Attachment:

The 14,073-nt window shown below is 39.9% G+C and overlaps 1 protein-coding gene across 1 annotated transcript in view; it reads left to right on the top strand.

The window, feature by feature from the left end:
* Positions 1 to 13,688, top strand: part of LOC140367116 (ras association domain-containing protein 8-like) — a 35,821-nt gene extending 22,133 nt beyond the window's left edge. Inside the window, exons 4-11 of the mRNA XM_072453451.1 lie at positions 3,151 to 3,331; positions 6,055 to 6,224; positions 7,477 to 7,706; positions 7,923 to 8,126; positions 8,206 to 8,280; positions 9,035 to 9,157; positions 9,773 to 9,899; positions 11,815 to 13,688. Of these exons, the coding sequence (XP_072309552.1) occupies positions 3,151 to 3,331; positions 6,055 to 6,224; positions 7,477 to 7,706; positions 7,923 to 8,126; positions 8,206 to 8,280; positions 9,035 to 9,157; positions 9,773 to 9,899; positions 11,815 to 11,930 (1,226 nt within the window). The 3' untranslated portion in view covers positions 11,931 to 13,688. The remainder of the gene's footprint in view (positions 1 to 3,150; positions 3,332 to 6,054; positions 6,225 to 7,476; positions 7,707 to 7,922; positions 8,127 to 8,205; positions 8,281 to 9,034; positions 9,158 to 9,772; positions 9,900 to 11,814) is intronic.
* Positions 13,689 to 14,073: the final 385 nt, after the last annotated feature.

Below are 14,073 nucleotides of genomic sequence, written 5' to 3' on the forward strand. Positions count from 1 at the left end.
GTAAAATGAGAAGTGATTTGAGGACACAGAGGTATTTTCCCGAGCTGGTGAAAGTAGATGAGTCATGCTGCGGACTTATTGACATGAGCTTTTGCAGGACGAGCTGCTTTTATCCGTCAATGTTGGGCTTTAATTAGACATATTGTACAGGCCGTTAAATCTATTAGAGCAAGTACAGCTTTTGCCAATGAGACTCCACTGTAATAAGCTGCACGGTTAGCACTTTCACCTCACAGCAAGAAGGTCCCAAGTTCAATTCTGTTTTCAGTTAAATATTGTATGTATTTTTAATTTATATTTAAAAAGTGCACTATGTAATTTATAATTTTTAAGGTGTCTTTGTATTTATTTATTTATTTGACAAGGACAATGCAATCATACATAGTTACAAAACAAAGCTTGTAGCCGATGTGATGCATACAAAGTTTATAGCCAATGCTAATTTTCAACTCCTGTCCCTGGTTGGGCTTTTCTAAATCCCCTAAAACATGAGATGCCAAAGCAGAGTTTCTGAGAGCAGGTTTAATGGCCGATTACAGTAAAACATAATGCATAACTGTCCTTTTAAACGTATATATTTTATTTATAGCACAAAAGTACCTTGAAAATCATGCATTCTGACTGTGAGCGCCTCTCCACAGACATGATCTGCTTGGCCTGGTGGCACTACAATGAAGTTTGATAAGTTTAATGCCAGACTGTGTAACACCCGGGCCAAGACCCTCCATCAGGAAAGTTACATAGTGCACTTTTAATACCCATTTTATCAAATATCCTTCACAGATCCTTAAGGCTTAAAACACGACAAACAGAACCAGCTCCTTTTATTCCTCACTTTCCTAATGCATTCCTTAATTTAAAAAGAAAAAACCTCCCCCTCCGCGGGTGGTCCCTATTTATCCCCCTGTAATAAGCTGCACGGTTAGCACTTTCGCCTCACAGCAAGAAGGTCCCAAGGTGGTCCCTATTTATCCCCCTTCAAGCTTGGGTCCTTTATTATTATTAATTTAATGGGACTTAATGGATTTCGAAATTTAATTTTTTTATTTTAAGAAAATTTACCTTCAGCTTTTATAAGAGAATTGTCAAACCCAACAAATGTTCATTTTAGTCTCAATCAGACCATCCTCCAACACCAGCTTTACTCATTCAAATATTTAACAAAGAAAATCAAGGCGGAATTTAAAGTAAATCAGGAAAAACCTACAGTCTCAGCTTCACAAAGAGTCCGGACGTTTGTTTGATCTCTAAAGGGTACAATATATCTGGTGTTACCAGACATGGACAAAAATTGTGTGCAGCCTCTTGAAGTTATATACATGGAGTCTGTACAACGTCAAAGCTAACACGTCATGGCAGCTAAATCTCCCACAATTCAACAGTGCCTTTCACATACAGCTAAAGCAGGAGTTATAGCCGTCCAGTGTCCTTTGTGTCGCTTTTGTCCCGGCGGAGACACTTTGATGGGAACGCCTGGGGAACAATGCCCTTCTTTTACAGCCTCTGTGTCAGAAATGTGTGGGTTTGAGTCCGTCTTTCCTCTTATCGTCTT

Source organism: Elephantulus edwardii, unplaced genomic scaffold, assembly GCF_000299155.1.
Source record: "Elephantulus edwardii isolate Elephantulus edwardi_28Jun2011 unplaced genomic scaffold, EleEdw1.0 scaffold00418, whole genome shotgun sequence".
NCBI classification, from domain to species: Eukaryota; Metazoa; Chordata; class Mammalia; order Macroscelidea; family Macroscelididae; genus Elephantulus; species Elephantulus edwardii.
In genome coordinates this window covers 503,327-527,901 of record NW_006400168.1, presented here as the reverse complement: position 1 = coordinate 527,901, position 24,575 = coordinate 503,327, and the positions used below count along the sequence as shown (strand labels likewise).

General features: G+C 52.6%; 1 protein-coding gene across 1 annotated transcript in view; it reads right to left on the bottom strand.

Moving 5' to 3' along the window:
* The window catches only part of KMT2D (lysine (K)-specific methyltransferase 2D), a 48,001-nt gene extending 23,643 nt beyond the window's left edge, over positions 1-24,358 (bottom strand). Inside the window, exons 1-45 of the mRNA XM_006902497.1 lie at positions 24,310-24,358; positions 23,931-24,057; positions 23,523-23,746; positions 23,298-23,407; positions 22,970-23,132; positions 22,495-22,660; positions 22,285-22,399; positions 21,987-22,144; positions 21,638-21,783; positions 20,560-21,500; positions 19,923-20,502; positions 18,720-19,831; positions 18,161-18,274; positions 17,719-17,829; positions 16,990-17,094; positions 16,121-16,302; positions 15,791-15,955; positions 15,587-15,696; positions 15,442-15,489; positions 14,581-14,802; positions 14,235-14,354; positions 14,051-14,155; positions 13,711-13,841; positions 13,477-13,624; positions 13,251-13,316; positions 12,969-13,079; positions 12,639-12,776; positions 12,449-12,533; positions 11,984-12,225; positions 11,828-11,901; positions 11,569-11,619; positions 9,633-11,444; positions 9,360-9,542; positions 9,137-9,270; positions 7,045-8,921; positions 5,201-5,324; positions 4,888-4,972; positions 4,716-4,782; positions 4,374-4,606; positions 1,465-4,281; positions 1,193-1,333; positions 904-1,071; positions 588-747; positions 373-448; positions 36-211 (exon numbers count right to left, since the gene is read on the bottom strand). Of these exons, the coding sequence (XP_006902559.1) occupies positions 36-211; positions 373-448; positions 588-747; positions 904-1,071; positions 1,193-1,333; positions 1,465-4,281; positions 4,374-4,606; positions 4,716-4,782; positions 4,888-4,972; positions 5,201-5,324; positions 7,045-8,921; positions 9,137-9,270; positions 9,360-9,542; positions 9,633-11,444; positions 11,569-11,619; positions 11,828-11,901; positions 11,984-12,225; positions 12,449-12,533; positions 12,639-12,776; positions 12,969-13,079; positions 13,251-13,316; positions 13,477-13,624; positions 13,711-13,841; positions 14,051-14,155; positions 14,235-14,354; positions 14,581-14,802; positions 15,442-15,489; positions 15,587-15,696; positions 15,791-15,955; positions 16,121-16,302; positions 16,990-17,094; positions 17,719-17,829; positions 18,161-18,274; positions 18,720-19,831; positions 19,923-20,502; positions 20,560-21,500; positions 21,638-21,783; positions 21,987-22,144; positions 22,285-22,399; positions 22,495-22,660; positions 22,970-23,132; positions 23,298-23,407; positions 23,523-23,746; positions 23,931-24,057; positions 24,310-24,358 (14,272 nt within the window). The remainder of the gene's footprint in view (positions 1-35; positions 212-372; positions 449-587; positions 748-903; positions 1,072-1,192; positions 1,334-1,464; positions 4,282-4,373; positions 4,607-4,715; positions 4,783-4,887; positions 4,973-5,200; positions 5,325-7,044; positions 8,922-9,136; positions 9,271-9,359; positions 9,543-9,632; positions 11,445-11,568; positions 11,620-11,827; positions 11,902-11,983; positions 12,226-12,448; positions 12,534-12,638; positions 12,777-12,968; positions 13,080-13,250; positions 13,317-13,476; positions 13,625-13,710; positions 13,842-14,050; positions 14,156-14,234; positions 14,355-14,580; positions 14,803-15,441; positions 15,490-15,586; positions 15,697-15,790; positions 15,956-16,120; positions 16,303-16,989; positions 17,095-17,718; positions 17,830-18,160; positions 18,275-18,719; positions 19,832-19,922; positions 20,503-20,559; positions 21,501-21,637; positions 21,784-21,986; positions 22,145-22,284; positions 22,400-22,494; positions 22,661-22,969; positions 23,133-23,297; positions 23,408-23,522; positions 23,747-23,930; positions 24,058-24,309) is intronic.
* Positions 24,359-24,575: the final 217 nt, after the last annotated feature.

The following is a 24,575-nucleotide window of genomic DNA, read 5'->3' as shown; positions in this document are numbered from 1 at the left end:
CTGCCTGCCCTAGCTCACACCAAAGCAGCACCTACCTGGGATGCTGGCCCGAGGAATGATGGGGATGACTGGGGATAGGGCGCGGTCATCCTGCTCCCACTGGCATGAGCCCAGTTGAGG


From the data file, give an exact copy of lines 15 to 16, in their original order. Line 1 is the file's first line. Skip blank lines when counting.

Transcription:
The following is a 24,575-nucleotide window of genomic DNA, read 5'->3' as shown; positions in this document are numbered from 1 at the left end:
CTGCCTGCCCTAGCTCACACCAAAGCAGCACCTACCTGGGATGCTGGCCCGAGGAATGATGGGGATGACTGGGGATAGGGCGCGGTCATCCTGCTCCCACTGGCATGAGCCCAGTTGAGG